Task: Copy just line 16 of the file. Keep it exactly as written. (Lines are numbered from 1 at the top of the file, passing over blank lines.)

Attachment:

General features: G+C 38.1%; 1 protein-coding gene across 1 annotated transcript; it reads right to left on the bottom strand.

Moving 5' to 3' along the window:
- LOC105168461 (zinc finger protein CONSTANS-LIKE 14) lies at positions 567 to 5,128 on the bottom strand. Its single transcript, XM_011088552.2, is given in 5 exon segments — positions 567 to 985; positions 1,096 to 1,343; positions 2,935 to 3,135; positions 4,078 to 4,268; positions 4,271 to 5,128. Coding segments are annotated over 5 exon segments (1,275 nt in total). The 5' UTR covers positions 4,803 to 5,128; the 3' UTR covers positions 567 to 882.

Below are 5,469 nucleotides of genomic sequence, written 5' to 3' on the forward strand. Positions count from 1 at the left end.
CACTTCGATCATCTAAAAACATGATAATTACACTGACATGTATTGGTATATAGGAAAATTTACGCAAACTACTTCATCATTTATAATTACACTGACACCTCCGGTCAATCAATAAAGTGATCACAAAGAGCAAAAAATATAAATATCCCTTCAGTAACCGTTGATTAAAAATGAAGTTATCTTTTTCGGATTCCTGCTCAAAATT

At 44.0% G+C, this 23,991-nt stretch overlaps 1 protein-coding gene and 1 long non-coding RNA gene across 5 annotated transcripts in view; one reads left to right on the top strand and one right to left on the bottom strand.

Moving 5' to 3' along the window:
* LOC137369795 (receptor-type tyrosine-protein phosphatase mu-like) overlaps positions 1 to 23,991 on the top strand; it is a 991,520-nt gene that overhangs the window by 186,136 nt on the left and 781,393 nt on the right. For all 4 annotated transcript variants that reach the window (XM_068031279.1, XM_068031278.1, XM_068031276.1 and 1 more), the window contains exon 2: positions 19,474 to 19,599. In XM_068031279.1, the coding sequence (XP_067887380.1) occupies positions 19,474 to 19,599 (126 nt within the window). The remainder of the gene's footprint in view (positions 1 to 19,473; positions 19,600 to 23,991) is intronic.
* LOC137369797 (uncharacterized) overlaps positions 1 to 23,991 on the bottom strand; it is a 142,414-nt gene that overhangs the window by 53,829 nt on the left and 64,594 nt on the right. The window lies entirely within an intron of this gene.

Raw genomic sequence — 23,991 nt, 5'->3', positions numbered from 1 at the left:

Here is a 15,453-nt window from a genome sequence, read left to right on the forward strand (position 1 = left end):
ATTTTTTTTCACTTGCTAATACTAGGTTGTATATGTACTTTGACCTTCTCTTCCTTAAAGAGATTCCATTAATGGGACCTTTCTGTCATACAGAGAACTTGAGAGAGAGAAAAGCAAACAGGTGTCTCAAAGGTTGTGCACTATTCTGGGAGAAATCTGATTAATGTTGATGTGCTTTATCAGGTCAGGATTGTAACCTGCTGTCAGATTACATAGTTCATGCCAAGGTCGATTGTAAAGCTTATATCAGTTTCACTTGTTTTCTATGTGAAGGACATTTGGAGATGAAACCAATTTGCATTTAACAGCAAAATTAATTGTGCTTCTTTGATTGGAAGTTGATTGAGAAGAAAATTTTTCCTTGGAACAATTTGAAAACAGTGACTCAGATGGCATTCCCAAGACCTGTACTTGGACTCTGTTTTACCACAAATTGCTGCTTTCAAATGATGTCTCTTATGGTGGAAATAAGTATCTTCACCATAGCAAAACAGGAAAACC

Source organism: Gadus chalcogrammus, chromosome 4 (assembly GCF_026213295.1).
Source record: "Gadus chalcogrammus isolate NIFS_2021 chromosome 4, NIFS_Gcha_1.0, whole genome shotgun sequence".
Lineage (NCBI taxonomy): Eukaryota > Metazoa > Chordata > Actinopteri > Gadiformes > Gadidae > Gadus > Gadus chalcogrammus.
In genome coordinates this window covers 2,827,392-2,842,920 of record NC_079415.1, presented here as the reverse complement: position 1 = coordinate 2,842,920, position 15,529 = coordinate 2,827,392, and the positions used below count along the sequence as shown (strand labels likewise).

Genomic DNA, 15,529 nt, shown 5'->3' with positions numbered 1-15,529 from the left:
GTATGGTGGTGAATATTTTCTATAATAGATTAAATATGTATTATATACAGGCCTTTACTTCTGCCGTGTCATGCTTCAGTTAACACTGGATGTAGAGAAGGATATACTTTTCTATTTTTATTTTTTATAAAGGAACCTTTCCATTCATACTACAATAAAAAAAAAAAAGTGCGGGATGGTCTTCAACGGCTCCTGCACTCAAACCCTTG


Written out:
In genome coordinates this window covers 2,827,392-2,842,920 of record NC_079415.1, presented here as the reverse complement: position 1 = coordinate 2,842,920, position 15,529 = coordinate 2,827,392, and the positions used below count along the sequence as shown (strand labels likewise).